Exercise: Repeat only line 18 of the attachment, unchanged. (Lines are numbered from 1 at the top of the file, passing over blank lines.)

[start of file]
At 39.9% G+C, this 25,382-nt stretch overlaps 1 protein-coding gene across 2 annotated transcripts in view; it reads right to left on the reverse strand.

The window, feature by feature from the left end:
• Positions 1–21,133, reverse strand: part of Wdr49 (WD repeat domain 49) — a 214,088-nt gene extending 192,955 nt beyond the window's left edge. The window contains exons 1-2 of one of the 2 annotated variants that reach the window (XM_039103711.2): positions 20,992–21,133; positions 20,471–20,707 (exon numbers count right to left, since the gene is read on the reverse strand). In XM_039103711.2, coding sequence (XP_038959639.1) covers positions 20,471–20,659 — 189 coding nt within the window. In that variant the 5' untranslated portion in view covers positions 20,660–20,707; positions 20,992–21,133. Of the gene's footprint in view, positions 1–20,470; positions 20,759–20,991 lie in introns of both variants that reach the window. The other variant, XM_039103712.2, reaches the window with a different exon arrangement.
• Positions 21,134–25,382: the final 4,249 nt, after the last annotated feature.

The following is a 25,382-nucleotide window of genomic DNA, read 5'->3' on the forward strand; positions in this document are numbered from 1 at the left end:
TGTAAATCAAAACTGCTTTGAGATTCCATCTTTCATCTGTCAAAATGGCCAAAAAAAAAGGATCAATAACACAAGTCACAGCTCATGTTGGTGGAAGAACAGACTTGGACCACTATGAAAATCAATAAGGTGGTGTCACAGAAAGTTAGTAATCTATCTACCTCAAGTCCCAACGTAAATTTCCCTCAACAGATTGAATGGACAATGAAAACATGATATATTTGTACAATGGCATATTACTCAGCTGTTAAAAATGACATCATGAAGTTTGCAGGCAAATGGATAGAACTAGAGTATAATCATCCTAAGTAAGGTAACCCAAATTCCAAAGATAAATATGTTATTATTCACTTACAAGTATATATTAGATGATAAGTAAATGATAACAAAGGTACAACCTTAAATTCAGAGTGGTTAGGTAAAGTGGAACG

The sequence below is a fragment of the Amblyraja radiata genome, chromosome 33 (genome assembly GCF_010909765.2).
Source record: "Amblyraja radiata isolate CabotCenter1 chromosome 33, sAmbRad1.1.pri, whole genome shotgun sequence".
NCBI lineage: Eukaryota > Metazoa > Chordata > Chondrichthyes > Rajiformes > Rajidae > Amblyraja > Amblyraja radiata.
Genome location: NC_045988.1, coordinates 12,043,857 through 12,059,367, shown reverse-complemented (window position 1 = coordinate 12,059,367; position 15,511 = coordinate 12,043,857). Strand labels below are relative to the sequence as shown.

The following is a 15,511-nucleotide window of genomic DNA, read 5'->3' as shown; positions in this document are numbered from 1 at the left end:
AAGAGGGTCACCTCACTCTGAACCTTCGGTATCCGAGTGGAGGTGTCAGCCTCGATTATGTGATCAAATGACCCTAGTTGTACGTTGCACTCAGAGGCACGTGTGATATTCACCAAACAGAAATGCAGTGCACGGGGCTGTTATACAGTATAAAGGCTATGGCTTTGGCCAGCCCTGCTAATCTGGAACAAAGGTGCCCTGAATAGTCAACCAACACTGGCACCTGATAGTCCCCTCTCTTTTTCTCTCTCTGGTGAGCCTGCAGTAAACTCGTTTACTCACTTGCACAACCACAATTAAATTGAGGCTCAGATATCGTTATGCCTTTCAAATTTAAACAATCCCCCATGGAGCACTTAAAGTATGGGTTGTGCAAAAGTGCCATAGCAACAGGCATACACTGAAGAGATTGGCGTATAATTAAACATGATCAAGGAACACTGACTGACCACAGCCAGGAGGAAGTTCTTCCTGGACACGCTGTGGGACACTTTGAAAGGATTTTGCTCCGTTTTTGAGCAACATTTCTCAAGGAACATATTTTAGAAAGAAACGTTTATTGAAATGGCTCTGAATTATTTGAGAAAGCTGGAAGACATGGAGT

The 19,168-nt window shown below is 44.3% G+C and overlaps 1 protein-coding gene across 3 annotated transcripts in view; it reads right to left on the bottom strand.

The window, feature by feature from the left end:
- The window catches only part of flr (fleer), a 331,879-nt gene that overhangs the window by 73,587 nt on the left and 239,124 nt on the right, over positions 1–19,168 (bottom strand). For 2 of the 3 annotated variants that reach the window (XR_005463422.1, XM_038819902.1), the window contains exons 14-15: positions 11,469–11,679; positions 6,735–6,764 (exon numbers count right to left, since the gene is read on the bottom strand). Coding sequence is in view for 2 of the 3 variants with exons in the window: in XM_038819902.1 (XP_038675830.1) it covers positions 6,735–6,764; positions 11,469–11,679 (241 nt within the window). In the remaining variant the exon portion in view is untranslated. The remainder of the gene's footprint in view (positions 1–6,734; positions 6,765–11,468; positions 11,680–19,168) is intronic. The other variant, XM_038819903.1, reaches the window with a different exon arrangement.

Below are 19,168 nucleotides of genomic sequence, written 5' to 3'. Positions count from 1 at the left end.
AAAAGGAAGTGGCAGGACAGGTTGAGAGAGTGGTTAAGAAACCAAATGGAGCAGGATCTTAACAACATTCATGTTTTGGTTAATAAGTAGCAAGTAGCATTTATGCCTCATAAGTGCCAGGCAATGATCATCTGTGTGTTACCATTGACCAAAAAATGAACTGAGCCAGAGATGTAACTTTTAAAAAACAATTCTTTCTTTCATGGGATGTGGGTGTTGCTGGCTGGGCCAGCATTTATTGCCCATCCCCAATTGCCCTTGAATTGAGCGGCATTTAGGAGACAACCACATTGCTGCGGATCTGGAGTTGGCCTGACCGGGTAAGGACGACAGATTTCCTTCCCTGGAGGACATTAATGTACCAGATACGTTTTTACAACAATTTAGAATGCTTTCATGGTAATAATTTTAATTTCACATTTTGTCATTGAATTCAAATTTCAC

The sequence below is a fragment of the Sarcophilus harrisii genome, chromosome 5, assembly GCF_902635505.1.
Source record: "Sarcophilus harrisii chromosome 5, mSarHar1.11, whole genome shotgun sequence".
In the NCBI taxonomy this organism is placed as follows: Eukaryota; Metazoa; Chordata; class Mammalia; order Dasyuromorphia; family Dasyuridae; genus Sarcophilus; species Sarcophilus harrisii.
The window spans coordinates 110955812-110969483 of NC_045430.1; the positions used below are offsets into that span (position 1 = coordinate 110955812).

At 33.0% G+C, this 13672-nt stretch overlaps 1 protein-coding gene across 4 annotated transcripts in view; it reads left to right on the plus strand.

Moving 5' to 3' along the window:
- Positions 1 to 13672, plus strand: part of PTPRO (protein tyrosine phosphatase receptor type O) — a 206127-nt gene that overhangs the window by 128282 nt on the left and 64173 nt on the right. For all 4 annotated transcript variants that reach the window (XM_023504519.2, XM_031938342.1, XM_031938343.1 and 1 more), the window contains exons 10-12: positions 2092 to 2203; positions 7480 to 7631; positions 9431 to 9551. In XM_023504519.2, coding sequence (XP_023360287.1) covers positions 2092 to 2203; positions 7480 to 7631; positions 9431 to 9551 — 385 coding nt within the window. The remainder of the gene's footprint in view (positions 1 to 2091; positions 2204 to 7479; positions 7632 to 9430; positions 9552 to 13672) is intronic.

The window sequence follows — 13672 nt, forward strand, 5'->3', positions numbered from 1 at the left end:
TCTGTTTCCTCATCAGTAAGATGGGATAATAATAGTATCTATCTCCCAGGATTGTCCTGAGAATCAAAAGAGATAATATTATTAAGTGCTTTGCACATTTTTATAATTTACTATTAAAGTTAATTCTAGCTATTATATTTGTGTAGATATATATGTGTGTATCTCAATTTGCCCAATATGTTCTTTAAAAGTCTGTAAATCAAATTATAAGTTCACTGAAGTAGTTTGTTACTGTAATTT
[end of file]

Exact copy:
The sequence below is a fragment of the Sarcophilus harrisii genome, chromosome 5, assembly GCF_902635505.1.